Tuesday, May 10, 2011

Tusk's political touch on display

Many Polish political watchers said Prime Minister Donald Tusk's courting of popular leftist Bartosz Arlukowicz (pictured, not the dog) was the first step in a potential post-election coalition between Tusk's Civic Platform (PO) and the Democratic Left Alliance (SLD) with which Arlukowicz is a caucus member. But I don't agree. Rather, Arlukowicz's aisle-stepping jump is proof of Tusk's wiliness and makes the PO likelier to do better in the October elections, thereby making a PO-SLD coalition less likely (if it has any effect at all).

Tusk and Arlukowicz, who is not an SLD party member, announced jointly at a Tuesday presser held in lovely park in Warsaw that Arlukowicz agreed to be a minister to help the "marginalised." The pair hailed this as a breakthrough. Arlukowicz added that he could no longer stomach the SLD voting alongside Law and Justice's (PiS) radical Jaroslaw Kaczynski and that his goal has always been to ensure Kaczynski never takes power again.

Arlukowicz is a fairly new player in the political game, having done a decent turn as a parliamentary investigator in a commission last year. His political capital is thus high. Though his brand recognition is not yet wide, the SLD should have done everything to keep him. He is charismatic. Importantly for a party still tainted by its ex-Communist roots, he is not old or a dinosaur.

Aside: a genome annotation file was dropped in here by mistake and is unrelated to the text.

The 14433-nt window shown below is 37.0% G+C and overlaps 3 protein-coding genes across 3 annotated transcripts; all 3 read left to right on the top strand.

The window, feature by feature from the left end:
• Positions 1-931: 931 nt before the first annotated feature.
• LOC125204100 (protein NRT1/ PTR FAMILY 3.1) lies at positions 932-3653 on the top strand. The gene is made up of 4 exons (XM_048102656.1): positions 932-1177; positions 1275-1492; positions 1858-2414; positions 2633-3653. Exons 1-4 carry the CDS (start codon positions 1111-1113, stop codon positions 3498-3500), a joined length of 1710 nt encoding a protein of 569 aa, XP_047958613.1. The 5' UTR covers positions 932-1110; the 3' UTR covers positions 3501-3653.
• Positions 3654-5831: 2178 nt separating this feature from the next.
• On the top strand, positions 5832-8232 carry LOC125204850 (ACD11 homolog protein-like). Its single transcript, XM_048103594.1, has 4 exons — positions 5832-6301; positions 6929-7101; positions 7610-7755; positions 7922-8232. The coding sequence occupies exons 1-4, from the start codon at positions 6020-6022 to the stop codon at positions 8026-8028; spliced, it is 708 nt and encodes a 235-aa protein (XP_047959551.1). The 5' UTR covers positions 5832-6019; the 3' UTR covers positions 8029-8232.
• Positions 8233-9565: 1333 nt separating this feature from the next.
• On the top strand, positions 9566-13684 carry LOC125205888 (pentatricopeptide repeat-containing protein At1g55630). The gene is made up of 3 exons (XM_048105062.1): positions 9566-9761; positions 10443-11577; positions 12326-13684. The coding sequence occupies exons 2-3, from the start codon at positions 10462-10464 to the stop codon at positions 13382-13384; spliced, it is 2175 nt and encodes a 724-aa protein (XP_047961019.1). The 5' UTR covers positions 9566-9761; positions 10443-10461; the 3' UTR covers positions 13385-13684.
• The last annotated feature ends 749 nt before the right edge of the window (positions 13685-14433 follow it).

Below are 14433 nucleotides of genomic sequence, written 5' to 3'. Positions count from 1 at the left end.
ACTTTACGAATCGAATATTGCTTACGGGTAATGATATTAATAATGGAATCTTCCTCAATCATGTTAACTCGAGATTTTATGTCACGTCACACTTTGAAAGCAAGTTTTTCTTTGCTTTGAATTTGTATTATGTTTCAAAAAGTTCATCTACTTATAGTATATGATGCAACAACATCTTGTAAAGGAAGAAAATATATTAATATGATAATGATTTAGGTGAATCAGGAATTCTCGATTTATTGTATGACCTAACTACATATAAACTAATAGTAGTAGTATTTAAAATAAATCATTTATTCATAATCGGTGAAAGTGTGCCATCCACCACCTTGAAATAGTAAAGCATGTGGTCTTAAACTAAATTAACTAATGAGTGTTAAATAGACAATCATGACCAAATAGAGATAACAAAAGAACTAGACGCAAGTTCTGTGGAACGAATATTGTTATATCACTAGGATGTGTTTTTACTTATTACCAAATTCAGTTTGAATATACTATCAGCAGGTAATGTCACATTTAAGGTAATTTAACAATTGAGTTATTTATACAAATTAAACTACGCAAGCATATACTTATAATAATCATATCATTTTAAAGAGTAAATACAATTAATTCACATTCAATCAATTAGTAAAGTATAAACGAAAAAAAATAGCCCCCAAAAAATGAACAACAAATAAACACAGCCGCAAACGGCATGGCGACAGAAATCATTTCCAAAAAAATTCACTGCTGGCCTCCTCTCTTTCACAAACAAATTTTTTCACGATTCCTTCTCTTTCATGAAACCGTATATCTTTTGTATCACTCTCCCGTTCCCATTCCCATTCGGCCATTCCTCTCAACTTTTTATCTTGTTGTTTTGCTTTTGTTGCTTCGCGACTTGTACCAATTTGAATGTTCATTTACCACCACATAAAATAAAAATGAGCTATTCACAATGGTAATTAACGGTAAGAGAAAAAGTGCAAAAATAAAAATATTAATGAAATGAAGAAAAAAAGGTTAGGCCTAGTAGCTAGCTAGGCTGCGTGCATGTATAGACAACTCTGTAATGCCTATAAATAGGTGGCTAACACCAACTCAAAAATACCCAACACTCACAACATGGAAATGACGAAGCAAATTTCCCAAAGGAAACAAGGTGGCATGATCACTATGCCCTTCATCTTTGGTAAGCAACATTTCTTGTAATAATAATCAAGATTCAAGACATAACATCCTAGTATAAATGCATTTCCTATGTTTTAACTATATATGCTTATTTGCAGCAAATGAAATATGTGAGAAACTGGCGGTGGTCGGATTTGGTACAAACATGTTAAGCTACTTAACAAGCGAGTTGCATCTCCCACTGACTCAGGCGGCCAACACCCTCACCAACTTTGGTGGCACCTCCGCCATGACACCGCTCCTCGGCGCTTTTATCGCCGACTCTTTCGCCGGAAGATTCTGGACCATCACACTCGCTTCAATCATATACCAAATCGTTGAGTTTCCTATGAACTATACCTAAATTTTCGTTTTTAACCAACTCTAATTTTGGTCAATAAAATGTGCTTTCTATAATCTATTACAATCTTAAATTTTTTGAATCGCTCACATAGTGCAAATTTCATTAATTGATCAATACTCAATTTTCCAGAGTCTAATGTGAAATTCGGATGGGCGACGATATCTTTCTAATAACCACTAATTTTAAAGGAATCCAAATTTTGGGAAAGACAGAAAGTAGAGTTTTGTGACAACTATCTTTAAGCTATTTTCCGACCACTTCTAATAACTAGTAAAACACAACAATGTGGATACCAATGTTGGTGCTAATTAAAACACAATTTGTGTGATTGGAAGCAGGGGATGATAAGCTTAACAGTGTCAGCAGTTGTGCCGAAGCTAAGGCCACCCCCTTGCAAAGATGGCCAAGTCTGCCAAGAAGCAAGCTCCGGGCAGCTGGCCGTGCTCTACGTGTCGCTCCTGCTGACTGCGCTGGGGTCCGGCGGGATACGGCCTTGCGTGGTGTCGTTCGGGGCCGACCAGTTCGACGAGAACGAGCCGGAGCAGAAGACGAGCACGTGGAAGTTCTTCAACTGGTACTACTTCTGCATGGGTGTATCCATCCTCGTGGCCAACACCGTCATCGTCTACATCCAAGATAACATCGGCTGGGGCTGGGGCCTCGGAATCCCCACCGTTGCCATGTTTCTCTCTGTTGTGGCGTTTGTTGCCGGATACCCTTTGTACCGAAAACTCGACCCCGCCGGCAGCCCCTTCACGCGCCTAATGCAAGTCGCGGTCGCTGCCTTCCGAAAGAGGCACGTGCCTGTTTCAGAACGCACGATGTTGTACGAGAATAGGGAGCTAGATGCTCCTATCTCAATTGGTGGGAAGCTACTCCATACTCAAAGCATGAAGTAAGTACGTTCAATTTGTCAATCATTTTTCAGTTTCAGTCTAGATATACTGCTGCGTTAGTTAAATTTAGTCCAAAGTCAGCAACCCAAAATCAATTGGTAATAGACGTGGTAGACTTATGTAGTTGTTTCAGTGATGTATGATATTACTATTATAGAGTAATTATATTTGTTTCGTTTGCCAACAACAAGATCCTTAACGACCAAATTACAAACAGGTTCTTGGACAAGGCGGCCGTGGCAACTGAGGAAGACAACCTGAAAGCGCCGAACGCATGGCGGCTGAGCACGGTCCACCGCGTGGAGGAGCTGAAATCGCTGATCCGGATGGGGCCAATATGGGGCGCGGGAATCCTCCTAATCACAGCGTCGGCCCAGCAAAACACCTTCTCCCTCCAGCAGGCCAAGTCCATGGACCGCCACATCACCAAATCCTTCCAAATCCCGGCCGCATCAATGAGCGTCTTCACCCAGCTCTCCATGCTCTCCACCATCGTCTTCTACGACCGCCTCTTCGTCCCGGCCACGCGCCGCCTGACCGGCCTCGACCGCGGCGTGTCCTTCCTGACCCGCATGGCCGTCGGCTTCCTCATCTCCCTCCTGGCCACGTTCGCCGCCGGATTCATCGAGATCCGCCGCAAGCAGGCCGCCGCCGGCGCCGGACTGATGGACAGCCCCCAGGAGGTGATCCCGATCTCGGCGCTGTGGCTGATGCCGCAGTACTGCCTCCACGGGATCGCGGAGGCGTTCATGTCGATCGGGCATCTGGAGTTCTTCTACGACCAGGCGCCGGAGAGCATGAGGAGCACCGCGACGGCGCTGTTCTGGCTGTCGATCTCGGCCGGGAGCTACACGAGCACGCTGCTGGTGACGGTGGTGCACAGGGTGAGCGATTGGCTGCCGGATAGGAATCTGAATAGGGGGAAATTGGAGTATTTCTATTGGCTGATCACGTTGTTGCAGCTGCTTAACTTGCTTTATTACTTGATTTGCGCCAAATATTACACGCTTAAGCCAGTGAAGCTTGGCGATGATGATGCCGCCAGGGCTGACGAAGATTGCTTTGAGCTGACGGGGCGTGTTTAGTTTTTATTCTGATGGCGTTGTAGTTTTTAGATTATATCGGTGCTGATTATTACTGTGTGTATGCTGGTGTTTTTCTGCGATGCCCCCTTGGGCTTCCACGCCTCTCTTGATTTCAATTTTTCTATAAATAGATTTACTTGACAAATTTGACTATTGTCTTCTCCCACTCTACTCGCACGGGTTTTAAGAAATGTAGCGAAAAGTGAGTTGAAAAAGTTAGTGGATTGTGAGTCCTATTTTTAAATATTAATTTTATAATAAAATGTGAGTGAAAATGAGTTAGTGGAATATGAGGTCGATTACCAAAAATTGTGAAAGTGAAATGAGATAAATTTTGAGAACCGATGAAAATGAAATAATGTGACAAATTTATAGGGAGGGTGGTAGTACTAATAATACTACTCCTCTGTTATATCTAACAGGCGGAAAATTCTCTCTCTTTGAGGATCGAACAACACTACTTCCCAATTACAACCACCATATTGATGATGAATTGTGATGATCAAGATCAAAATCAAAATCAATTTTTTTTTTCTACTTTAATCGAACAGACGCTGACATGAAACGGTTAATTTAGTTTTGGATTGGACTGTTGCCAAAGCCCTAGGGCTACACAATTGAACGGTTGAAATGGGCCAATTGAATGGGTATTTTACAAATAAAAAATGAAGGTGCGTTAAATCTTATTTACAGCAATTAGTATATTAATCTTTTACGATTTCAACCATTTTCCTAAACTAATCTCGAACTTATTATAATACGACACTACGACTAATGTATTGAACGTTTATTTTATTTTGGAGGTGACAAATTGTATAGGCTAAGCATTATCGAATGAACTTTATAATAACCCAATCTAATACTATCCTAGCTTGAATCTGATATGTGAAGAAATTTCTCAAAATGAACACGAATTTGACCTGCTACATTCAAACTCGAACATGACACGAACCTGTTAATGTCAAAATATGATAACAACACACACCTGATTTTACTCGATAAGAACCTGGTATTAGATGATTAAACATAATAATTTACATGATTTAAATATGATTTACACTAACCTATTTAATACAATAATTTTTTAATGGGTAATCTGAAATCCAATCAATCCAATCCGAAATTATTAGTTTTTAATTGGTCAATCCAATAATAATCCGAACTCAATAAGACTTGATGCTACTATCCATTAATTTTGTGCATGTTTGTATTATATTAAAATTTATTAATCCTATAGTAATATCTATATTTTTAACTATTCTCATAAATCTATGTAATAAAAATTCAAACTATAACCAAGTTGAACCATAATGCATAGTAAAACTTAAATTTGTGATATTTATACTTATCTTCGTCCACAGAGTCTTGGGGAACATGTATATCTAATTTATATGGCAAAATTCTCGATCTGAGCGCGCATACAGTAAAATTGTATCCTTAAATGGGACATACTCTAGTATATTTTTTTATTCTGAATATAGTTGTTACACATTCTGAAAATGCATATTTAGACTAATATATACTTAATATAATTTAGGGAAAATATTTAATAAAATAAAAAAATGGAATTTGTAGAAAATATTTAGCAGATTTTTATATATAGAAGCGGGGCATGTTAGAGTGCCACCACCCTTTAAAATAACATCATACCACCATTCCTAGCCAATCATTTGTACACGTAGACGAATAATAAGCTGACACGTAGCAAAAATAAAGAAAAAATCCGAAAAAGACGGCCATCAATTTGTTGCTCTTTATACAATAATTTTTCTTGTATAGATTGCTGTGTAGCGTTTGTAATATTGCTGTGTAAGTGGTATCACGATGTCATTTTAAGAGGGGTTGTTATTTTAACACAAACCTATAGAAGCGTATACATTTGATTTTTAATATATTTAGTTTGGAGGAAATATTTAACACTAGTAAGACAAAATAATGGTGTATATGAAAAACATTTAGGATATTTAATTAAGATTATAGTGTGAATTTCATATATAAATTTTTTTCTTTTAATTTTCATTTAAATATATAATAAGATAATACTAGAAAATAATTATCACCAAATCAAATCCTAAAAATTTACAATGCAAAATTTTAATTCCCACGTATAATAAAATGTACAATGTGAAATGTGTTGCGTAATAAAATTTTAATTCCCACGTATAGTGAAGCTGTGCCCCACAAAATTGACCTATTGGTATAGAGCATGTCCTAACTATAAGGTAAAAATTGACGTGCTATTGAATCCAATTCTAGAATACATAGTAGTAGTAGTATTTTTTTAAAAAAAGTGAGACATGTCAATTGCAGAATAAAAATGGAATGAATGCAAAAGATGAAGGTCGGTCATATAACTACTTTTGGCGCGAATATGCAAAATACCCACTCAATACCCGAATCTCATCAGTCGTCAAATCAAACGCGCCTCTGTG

But it appears his relative popularity has also made him a threat to SLD leader Grzegorz Napieralski, who obviously decided that an Arlukowicz elsewhere was best for his political prospects and not necessarily the party's.

Tusk's wooing of Arlukowicz, as noted, is adroit. Not only does he remove a threat from the SLD, he adds a possible plus for the PO. Tusk's party has done more poorly among the left of late, particularly after former deputy leader Janusz Palikot left the party. Arlukowicz's presence combined with a track record that can hardly be described as liberal could pay benefits, ensuring a better performance among leftist voters even as liberal ones have nowhere else to turn.

Tusk desperately wants to win the October elections outright and to avoid having to form a coalition with the SLD, who would be a way tougher partner than has been the PO's current partner, the Polish Peasants' Party (PSL). Doing well among leftist voters will only help Tusk meet his dream and will do nothing to improve the chances of a PO-SLD coalition.

1 comment:

  1. PO has been ahead of the ball since the Razem Campaign, not that a party needs to be too sophisticated to enjoy that spot in Poland.